Derek Martin Rasmussen: A Remarkable Journey with His 1971 Toyota Hilux

Over half a century has passed since Derek Martin Rasmussen bought his Toyota Hilux, and it is still serving him well.

Photographs: Paul Henman

Born and bred in KwaZulu-Natal, Derek has served his province and community well and has a reputation in his community as a “an honest, upright and highly principled man who is often sought after for his superb carpentry skills”, says friend Anthony Durnford, who introduced the team at Toyota Connect to Derek to learn more about his 1971 Toyota Hilux.

Born on 10 November 1941, Derek was educated at Merchiston Preparatory School and Pietermaritzburg Technical College, after which he joined South African Railways to do his apprenticeship as a carpenter. The training, he says, was rigorous and there was little room for error. He later spent many years working for the government in several spheres, including the Department of Education, where he was promoted to inspector in 1981 and remained there until 1999.

In 1971, Derek put his carpentry skills and passion to further use on weekends, building his own home. At the time he drove a Valiant station wagon, but soon realised that it would be far more efficient to invest in a bakkie to transport building materials for his house. So he traded in the station wagon for R450 against a brand-new, made-in-Japan Toyota Hilux. “I paid R1,750 for the vehicle on the 26th of April 1971 and paid it off over three years at R44 per month. The registration was and still is NR 5350.”

"The Hilux was unusual as it had a gear change on the steering wheel and we were accustomed to floor change gears, but it only took me a couple of days to get used to the lever, lifting it up for reversing and then back down again."

Derek Rasmussen

He is certainly used to it now – 52 years later and the Hilux is still (and always has been) his only vehicle. It has served him well as both his working steed and personal car, and he fondly remembers road trips with his wife and three young sons, going on fishing trips along the Wild Coast.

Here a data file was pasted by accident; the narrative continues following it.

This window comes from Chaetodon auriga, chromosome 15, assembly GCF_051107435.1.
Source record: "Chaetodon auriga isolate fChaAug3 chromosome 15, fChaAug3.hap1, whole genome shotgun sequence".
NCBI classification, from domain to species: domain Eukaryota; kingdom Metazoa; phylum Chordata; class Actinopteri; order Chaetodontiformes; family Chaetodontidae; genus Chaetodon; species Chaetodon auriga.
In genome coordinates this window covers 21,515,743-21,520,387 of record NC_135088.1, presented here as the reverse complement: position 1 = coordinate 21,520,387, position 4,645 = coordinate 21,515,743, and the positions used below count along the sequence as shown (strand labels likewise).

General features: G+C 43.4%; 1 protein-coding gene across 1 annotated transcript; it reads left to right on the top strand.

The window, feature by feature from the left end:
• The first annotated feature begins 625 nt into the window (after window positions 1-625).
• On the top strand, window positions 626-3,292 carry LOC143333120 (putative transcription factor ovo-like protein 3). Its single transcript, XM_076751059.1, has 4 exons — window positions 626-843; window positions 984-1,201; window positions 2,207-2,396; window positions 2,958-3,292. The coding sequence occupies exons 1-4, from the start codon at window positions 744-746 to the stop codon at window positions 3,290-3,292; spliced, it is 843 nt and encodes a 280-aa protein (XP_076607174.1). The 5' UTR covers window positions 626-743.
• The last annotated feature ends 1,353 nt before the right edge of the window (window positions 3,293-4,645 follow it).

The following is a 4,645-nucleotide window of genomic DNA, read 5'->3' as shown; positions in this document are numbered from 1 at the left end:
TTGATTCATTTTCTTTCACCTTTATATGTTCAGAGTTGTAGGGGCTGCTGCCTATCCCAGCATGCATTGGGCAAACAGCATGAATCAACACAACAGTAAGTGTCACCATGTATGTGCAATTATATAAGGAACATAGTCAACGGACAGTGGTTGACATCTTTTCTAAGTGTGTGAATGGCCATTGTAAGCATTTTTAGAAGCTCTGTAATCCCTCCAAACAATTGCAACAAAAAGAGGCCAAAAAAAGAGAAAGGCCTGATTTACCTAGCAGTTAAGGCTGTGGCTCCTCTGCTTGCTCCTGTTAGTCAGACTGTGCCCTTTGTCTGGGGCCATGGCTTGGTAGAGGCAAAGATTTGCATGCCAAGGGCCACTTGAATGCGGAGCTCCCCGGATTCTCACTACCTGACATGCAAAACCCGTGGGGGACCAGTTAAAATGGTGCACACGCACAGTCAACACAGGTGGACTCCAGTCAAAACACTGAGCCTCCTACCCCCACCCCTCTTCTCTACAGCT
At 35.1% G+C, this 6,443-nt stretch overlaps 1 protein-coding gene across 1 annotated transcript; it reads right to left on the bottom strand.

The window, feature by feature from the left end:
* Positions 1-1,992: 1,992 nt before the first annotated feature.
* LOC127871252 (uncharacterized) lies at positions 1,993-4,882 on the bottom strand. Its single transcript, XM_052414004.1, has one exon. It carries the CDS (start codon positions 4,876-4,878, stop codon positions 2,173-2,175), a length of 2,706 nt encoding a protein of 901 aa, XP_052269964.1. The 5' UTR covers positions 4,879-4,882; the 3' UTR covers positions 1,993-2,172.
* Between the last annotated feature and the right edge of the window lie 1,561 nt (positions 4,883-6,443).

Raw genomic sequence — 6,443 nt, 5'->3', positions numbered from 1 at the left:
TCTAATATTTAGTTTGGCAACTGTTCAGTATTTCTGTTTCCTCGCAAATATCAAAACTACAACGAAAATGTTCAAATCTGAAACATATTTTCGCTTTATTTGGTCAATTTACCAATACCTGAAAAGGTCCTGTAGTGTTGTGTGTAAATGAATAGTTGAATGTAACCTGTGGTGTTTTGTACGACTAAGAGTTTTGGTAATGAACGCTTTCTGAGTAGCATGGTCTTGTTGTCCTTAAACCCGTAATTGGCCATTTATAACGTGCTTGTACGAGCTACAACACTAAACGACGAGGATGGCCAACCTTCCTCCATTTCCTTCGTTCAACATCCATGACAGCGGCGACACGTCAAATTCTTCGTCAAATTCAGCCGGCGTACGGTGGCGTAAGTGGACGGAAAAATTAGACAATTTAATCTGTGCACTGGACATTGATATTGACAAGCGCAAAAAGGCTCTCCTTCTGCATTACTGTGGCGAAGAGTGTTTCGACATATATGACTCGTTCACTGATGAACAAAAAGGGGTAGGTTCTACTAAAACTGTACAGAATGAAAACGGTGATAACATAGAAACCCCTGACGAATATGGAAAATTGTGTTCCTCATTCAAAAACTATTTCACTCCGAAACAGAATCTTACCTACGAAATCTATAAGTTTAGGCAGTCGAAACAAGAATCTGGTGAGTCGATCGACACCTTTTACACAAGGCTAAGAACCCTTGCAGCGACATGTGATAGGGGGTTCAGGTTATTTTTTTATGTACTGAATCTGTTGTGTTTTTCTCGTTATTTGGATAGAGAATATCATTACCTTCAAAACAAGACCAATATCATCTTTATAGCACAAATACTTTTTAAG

“When the kids were older, I used to take the battery out so they wouldn’t use the car, only to discover that they used to take the battery out of their friend’s father’s car on the farm across the road, put it in my truck and drive around all day when I wasn’t there! I also recall my wife driving it one day on a dusty road. A car came from the opposite direction and flung up a stone which broke the windscreen. We had to have the windscreen replaced.”

Derek used to do a lot of driving – from fishing trips to business travel to power stations such as Kriel in Mpumalanga – and he estimates that the vehicle has done in the region of 1 million kilometres. (The clock has reset a few times as the speedometer only goes to 100,000km.) Despite this, other than replacing valves and small things, the engine itself has had no overhaul.

Derek still lives in the house he built. Sadly, his wife passed away last year, and he is battling to come to terms with her absence. He also lost one of his beloved pets, Chippy, a Jack Russell, at the time. While his one son is based in Pietermaritzburg, the other two are in Iraq and Riyadh, Saudi Arabia.

Now 82, Derek has been working with wood for over 60 years and still does small carpentry jobs from his workshop in Merrivale. He remains a regular and popular sight in Howick, always accompanied by his last remaining pet, Molly, a much-loved rescue dog, who even has her own water bowl in the corner of her owner’s favourite watering hole, Coopers.

As for the Hilux – of which there are very few, if any, such models still in active use – it is also still going strong. “Because it was manufactured in Japan, certain spares are unfortunately no longer available in South Africa. The vehicle requires tie rod ends, for example, as the steering is a little shaky at times, but I still drive it every day.”

The vehicle is testament to the durability and resilience of a Toyota Hilux, but it is also testament to an invincible owner, who is proof that ongoing maintenance will keep your Toyota on the road.

* Background information supplied by Anthony Durnford.


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